• Feel your feelings. Whether you acknowledge them or not, your feelings are there. If they are unexpressed, they will likely “leak out” in some way (I’m pretty sure I cried the other day when I couldn’t open a can of corn). And, when we don’t give ourselves the space to release our emotions, we end up operating on top of them. There’s nothing “wrong” with that; it just limits our creativity, possibility and power. There are lots of ways to feel those feelings and free up space, such as journaling, meditating, or expressing an emotion that is authentic for you on purpose.
  • Create some sort of structure to give your daily life a sense of predictability, but try not to be too rigid with the structure, particularly if you find you have needs throughout the day that require attending to.
  • Take care of your physical well-being. Do your best to get enough sleep, bathe regularly, exercise regularly, stay hydrated, and eat healthy foods.
  • Make time for connection with others.  Distanced does not have to mean disconnected. Call a friend or two a day. Get on a video call with family so everyone can see each other. Play a game with friends (several of my friends played psych this past Saturday night, each one of us bringing a cocktail or glass or wine to the “party”; it was a blast). Join a virtual community like Out Loud: Community, Connection and Creation in Uncertain Times so you can be heard and supported.
  • Consider creating a regular spiritual practice or deepening the one you already have. I don’t pretend to know what this might look like for you, and I believe that any practice of this nature is highly individualistic. This is very much a work in process for me, but I’ve found that journaling and meditation have given me a new sense of peace and freedom.
  • Pay closer attention than ever to your own needs, and do what it takes to get those needs met. You may even consider asking yourself at various times throughout the day:  What do I need right now? Perhaps you need a nap, to watch a silly show on TV, to cry, to go for a walk, to drink a soothing cup of tea, to take a hot shower, to do nothing at all, to read a novel, to phone a friend, to ask that someone tells you you are loved.  Whatever it is, tune in to the needs, communicate them, and honor them.
  • Be of service. I find myself on a daily basis hunting for individual citizens and companies demonstrating servant-leadership in this challenging climate. Sharing that news on social media gives me so much hope and this deep sense of interconnectedness and humanity. I’ve been inspired to find my own ways to be of service, such as coaching my clients and building a virtual community with colleagues and friends to hold space for people to share, connect, be heard, and create. Today I donated some money to maskson.org. I notice that doing and making space for others takes my mind off my own woes and serves as a reminder of the ways in which human beings are capable of so much love and resilience. Consider finding your own way(s) to serve, and notice what experience you create through your service for yourself.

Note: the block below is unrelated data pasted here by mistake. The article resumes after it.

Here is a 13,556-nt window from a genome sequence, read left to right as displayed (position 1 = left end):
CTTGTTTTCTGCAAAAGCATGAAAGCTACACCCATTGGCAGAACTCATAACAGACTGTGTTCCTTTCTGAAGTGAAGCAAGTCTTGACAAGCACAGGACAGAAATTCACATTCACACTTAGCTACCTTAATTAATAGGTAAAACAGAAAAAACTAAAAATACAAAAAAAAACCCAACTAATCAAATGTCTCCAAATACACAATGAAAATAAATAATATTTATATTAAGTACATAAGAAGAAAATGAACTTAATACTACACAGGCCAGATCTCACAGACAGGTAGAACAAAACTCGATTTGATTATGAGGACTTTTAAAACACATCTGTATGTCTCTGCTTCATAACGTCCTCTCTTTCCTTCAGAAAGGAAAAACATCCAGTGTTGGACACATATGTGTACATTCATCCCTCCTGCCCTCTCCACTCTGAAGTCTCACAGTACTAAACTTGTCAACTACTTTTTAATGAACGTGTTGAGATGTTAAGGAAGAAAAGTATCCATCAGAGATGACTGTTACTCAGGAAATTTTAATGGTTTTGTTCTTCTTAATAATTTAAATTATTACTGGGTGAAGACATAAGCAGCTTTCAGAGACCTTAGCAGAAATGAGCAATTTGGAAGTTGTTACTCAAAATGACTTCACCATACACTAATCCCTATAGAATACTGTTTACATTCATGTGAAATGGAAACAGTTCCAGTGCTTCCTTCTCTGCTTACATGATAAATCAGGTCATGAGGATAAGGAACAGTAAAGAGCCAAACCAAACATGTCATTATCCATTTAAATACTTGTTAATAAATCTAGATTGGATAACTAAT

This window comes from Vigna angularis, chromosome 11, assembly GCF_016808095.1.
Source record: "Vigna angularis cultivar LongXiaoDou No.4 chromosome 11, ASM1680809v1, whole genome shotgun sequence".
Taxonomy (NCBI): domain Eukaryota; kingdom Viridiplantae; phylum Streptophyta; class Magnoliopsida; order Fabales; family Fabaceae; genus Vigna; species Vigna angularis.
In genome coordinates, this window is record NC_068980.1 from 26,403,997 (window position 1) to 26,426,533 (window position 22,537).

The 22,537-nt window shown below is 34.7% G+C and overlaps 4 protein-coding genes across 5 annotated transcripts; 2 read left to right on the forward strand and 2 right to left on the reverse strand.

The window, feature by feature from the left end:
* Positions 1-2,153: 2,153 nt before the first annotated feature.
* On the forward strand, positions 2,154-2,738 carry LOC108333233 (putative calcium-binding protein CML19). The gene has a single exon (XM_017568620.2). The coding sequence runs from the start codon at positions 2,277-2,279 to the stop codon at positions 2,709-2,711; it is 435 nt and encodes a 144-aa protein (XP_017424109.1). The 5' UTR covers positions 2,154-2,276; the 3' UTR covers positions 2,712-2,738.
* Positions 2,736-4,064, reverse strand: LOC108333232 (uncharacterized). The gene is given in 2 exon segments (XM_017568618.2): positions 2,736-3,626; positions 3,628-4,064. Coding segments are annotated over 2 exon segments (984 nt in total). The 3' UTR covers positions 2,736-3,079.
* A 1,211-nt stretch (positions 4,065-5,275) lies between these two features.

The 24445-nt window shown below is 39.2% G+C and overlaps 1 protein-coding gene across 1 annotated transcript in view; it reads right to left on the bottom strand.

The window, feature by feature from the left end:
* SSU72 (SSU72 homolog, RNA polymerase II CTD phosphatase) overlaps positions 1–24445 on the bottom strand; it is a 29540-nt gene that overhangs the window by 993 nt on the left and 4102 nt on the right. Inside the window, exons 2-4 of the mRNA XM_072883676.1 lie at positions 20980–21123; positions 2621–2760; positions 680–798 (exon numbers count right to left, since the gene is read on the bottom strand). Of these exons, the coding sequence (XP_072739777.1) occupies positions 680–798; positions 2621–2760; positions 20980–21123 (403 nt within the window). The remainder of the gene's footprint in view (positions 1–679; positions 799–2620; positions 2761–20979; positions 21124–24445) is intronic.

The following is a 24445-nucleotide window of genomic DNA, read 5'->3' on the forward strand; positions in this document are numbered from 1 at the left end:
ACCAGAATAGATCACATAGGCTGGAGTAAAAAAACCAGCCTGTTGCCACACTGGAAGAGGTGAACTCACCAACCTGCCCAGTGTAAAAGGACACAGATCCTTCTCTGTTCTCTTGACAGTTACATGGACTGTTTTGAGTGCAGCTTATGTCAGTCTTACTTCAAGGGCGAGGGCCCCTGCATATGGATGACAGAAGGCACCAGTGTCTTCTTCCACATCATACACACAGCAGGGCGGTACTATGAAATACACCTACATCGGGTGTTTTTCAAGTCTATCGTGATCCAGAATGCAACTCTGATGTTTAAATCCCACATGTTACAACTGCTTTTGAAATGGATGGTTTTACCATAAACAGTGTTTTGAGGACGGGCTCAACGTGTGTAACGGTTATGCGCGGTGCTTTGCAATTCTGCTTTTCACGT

• Practice gratitude. Even when there is loss, and even when there is loss on this kind of scale, there are always things to be grateful for. Taking time to remember what those things are allows us to be present in this moment and creates a sense of tranquility. Last week, I practiced gratitude on my walk/run outside and noticed that I felt more alive and “here” that entire day that I had felt in some time.
  • Give yourself permission to be wherever you are and to feel whatever you feel. It is ok to not be ok. Practice radical compassion for yourself and for others. This is some f’ed up sh*t. Whatever you are experiencing right now is hard enough without the judgment you’re reliable to impose upon yourself for having that experience. Cut yourself some slack.
  • Breathe.

As one of my favorite public figures, Glennon Doyle, frequently says:  “We can do hard things.” We are truly in this together, folks. We are knee-deep in the Weltschmerz. And, we can create equanimity for ourselves and within ourselves as we weather this storm.